OBJECTIVES: Patients with low back pain (LBP) are often treated with nonsteroidal anti-inflammatory drugs (NSAIDs). NSAIDs are modestly effective for LBP, but many patients with LBP continue to suffer despite treatment with these medications. We compared pain and functional outcomes 1 week after emergency department (ED) discharge among patients randomized to a 1-week course of ibuprofen plus acetaminophen versus ibuprofen plus placebo.
METHODS: This was a randomized, double-blind study conducted in two urban EDs. Patients presenting with acute, nontraumatic, nonradicular LBP of no more than 2 weeks' duration were eligible for enrollment immediately prior to discharge from an ED if they had a score > 5 on the Roland Morris Disability Questionnaire (RMDQ), a 24-item validated instrument, indicating more than minimal functional impairment. All patients were given a standardized 10-minute LBP educational session prior to discharge. The primary outcome was improvement on the RMDQ between ED discharge and 1 week later. One secondary outcome was pain intensity, as measured on a 4-point descriptive scale (severe, moderate, mild, none) at 1 week.
RESULTS: Enrollment began in October 2018. A total of 120 patients met selection criteria and were randomized. Baseline demographic characteristics were comparable between the two groups. By 1 week after the ED visit, patients randomized to ibuprofen plus placebo reported a mean (±SD) improvement in the RMDQ of 11.9 (±9.7), while those randomized to ibuprofen plus acetaminophen reported a mean (±SD) improvement of 11.1 (±10.7). The 95% CI for the between-group difference of 0.8 was -3.0 to 4.7. At 1 week, moderate or severe pain was reported by 15 of 53 (28%) patients in the ibuprofen plus placebo group and 16 of 57 (28%) patients in the ibuprofen plus acetaminophen group (95% CI for between-group difference of 0% = -17% to 17%).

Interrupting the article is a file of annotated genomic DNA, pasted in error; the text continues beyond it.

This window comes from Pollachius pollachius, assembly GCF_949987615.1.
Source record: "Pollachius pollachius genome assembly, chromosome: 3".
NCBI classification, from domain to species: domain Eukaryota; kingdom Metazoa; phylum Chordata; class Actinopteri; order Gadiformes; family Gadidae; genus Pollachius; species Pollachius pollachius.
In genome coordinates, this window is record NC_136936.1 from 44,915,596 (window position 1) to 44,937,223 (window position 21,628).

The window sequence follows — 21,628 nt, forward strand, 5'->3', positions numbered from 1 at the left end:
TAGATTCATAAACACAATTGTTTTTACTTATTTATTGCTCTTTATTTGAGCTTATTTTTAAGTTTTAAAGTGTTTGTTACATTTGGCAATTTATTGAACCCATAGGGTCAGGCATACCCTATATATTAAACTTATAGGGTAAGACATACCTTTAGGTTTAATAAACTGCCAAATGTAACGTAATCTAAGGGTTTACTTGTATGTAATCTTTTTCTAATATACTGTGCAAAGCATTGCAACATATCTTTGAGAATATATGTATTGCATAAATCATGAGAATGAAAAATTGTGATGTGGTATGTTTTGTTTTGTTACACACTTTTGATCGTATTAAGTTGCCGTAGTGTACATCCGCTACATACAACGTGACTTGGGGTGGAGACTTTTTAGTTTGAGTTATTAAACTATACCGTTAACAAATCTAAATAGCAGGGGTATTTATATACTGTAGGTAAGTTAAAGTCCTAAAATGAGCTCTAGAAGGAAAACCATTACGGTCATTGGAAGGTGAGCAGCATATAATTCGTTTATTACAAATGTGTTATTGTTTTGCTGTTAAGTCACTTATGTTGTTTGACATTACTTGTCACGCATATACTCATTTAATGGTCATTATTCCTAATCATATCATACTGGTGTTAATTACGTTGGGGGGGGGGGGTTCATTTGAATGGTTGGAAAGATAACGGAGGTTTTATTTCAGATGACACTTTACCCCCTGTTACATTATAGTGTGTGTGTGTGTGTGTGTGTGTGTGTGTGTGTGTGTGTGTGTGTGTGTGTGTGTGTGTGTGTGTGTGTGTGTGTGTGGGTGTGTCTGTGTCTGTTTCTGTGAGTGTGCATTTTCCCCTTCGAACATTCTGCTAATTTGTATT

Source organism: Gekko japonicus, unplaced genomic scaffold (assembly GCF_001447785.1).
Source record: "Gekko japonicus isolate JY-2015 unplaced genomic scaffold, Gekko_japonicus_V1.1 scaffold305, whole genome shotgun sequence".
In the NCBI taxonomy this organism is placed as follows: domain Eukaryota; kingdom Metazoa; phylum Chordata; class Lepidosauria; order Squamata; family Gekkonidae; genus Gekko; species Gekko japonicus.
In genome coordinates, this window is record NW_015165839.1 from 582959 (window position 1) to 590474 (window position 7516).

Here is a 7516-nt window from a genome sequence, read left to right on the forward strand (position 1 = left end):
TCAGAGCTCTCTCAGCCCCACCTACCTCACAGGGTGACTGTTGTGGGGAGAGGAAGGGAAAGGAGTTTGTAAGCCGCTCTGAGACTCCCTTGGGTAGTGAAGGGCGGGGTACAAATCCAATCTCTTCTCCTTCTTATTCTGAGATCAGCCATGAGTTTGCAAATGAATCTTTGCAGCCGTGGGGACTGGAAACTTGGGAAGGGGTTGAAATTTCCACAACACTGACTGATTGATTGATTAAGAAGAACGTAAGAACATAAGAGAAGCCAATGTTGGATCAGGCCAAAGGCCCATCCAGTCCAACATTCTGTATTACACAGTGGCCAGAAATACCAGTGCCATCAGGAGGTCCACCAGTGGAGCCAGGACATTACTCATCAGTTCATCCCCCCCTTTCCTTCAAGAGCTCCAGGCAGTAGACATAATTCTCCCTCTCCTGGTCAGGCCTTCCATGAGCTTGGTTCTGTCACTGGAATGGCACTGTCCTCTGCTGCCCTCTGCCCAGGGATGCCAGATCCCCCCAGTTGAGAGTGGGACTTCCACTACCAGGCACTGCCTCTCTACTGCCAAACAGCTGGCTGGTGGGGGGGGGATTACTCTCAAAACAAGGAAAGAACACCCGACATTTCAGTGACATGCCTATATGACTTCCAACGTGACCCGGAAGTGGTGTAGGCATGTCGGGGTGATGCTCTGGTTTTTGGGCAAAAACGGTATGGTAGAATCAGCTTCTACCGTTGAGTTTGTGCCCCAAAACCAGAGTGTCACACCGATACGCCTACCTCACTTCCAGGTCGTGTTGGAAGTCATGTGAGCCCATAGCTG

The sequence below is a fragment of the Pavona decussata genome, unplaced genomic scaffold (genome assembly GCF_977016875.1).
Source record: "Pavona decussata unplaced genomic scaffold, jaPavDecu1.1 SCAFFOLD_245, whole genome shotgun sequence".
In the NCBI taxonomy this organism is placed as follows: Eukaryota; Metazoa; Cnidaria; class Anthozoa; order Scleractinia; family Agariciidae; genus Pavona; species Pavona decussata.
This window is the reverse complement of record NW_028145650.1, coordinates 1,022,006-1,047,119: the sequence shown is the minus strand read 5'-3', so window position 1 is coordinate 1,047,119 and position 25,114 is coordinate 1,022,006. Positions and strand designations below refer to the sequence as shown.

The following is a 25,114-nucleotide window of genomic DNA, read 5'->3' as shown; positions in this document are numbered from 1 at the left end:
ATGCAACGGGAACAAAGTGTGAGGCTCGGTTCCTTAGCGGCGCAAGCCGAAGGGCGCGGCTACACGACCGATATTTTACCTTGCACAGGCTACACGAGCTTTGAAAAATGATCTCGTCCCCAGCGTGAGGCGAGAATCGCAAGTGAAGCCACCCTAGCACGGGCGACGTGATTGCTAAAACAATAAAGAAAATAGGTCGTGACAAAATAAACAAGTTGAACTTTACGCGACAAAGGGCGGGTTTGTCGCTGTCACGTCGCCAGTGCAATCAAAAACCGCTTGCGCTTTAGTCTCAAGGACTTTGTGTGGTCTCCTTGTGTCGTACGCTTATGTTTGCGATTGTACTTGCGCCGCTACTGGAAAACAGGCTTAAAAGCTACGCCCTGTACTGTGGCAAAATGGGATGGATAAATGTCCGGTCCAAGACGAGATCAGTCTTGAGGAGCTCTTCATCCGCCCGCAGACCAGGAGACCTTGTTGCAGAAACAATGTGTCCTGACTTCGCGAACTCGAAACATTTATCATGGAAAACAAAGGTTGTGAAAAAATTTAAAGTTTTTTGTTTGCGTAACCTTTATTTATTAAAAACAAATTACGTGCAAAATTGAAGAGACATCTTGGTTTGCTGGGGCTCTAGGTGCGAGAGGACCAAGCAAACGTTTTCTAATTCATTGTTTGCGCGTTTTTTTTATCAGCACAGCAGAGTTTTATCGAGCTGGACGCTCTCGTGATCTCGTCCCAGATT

CONCLUSION: Among ED patients with acute, nontraumatic, nonradicular LBP, adding acetaminophen to ibuprofen does not improve outcomes within 1 week.
Poorly written abstract that fails to characterize the study arms or allocation protocol. Apparently, patients with benign back pain were randomized to a single drug or a combination (but without considering an acetaminophen-only arm) and found no average difference. This finding is of very low impact on decision-making, including cost of care decisions. Practitioners may well choose to simply work out a plan with the individual patient based on preference.
While this was one trial, in a specific location, with a specific demographic, etc. etc., it is hard not to become nihilistic these days about the treatment of low back pain. Maybe there will eventually be reduced expectations - like treatments for the common cold - but I suspect it will take a very long time to train physicians and patients to decrease their expectations for some medication to effectively relieve low back pain. It appears that mostly all we can do is be patient, give sympathy, and suggest the use a heating pad for one of life's common discomforts.
This is a well designed randomized control trial looking at 600mg ibuprofen plus 500-1000mg of acetaminophen or placebo for breakthrough pain. The population selected is well representative of a general ED population. Additionally, the main outcome measure was a functional assessment, instead of just pain scores. The study results demonstrate that addition of acetaminophen as a breakthrough analgesic may not have any additional benefit in terms of quality of life or functional outcomes. Pain outcomes, return visits and primary care follow-up was also not affected. What remains unanswered is if regular combined NSAIDs are helpful, instead of a breakthrough regime. As with other studies on this topic, the majority of patients (>80%) got better, regardless of treatment received. Predicting who will have ongoing pain remains difficult, which emphasizes the need for good primary care follow-up.
I was surprised by the small sample size, low back pain has a wide range of improvement and the Roland Morris Disability Questionnaire which are nonparametric data. I would expect a larger sample size to get a good representation of this population. Also, 600 mg of ibuprofen was given regularly. However, acetaminophen was given 500 mg or 1000 mg and if taking only 500 mg the patient had to wait 30 minutes before taking another 500 mg. Results could have been different if patients used 1000 mg regularly. Acetaminophen is safe and has few side effects. This study does not convince me to stop using the ibuprofen acetaminophen combination.